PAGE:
The contribution of warlordism to the disintegration of the western Roman army (c. AD 395-480)

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dc.contributor.advisor Woods, David en Wijnendaele, Jeroen Willy Petrus 2015-09-29T09:00:36Z 2014 2014
dc.identifier.citation Wijnendaele, J. W. P. 2014. The contribution of warlordism to the disintegration of the western Roman army (c. AD 395-480). PhD Thesis, University College Cork. en
dc.description.abstract My thesis investigates the dynamics behind the changing nature of the leadership of the western Roman army in the fifth century through the concept of ‘warlordism’. I carried this out by analyzing those cases of insubordination and military unrest in the officer class of the western Roman army, which can be shown to be linked to the slow decline of central authority and the imperial office in the period 395-480. My thesis demonstrates that theories of ‘Warlordism’, as developed in social sciences, can be useful for both the late Imperial west as for other eras of ancient history, such as the late Roman republic. Warlordism was a way of continuing politics, if necessary by military means, when commanders found themselves outside the legitimate framework. Unlike the case of usurpation of the imperial office, when there was little hope of achieving permanent recognition and acceptance, it offered insubordinate officers a chance of returning to the ruling imperial regime depending on circumstances and the success of their resistance. I propose that warlordism functioned as an alternative to usurpation, a tool for military dissidence, fuelled by an economy of violence. Contrary to modern warlordism, the warlordism of the fifth century AD represented a transient phase which no imperial commander was willing to prolong indefinitely. At some stage, given the means, warlords in the western Roman army wanted to become part of the imperial echelon again. Yet these alternative methods of violent opposition, and the acquisition of force through private means, ensured the breakdown of the state’s monopoly on violence and the disintegration of centralized armies. What started as an accidental revolution became a new form of military rule. en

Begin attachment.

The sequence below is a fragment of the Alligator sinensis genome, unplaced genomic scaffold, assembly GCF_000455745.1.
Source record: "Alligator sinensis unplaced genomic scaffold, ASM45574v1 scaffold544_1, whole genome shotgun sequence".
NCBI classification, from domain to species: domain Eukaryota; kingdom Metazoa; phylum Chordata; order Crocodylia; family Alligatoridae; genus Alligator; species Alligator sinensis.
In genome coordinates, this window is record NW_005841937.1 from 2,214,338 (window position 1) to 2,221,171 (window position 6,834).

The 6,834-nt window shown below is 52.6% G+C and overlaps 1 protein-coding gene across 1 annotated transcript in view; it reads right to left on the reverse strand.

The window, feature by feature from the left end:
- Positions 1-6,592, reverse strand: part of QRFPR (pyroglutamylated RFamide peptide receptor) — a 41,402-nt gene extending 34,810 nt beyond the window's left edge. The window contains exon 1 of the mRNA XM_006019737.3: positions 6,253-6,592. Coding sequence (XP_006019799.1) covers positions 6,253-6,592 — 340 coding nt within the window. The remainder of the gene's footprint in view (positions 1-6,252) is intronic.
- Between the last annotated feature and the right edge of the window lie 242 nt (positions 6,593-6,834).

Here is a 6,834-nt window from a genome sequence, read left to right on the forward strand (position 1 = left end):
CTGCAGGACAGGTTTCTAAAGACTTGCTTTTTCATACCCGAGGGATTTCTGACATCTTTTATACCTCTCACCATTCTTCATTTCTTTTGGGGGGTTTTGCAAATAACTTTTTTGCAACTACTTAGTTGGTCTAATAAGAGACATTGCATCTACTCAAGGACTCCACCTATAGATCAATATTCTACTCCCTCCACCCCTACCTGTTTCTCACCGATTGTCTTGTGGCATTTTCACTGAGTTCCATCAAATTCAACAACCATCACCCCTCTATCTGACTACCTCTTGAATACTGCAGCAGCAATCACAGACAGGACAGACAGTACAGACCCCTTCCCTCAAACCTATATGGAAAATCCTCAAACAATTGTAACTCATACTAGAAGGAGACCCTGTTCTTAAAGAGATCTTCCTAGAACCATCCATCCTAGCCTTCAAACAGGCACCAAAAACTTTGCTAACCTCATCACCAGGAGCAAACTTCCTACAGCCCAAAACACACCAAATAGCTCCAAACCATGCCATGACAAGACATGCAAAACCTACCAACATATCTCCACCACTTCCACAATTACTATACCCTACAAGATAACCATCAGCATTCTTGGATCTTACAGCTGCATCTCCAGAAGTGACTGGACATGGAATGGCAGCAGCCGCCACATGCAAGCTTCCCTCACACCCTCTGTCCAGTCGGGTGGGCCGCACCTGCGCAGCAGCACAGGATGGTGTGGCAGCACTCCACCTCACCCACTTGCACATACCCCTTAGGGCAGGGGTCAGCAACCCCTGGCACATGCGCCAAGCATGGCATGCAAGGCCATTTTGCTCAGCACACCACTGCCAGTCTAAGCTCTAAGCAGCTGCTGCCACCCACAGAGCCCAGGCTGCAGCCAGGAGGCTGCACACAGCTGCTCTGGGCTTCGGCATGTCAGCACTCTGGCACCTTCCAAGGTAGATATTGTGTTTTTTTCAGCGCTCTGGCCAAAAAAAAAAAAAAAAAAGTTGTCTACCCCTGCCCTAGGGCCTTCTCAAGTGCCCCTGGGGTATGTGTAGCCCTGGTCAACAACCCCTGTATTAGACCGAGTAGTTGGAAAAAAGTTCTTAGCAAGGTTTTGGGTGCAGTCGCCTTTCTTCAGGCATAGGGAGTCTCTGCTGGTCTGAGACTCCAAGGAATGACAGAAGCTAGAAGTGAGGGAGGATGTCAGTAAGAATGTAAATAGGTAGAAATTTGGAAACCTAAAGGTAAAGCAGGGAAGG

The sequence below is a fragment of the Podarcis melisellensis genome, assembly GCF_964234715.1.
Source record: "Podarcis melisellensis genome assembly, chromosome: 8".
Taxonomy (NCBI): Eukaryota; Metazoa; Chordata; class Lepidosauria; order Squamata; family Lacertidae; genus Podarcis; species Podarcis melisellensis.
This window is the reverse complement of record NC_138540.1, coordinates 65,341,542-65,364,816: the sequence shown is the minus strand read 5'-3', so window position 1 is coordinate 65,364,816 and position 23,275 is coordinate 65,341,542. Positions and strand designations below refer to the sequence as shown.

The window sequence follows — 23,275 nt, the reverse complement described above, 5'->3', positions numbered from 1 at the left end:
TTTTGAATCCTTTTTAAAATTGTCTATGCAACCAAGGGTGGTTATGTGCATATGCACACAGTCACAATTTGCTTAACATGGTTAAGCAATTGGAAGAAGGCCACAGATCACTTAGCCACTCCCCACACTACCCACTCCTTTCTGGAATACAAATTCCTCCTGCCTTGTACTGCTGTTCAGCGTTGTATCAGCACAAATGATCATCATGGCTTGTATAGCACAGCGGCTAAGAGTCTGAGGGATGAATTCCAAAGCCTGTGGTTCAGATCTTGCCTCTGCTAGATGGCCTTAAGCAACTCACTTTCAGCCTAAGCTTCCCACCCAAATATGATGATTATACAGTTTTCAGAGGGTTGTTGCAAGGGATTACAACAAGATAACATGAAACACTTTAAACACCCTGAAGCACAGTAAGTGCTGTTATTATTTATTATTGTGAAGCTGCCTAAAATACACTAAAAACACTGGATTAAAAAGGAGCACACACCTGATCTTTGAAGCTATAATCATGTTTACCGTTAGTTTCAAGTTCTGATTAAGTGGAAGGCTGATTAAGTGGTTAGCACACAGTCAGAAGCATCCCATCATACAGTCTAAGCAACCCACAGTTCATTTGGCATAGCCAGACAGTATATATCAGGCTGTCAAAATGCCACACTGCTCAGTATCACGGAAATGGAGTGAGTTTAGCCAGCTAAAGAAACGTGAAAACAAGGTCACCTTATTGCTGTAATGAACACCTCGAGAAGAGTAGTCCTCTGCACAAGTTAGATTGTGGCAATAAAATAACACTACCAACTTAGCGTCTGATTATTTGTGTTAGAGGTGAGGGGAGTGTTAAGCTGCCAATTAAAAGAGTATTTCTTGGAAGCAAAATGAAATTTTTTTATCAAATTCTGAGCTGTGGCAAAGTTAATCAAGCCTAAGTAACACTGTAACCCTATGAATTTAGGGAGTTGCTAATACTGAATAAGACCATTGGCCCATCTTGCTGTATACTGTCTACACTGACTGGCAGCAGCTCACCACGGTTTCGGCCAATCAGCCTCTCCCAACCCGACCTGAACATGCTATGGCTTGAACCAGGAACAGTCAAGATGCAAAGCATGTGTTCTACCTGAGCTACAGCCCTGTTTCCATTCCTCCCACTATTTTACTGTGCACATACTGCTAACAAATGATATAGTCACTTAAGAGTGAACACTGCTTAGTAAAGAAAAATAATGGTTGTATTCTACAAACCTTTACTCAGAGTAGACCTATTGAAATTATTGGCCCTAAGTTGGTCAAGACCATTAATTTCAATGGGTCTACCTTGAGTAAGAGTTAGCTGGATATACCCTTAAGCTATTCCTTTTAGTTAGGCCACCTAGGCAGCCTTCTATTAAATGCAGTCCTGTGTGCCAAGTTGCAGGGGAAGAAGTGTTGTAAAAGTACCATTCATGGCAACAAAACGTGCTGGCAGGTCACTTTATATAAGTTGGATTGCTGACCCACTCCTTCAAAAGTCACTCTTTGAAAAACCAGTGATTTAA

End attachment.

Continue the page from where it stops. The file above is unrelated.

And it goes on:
dc.description.sponsorship University College Cork (Texts, Contexts & Cultures program) en
dc.format.mimetype application/pdf en
dc.language.iso en en
dc.publisher University College Cork en
dc.rights © 2014, Jeroen W. P. Wijnendaele en
dc.rights.uri en
dc.subject Warlordism en
dc.subject Roman army en
dc.subject Late Roman empire en
dc.title The contribution of warlordism to the disintegration of the western Roman army (c. AD 395-480) en
dc.type Doctoral thesis en
dc.type.qualificationlevel Doctoral Degree (Structured) en
dc.type.qualificationname PhD (Texts, Contexts and Cultures) en
dc.internal.availability Full text not available en Indefinite en 10000-01-01
dc.description.version Accepted Version
dc.contributor.funder University College Cork en
dc.description.status Not peer reviewed en Classics en
dc.check.reason This thesis is due for publication or the author is actively seeking to publish this material en
dc.check.opt-out Yes en
dc.thesis.opt-out true
dc.check.entireThesis Entire Thesis Restricted
dc.check.embargoformat Both hard copy thesis and e-thesis en
dc.internal.conferring Spring Conferring 2015

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© 2014, Jeroen W. P. Wijnendaele Except where otherwise noted, this item's license is described as © 2014, Jeroen W. P. Wijnendaele
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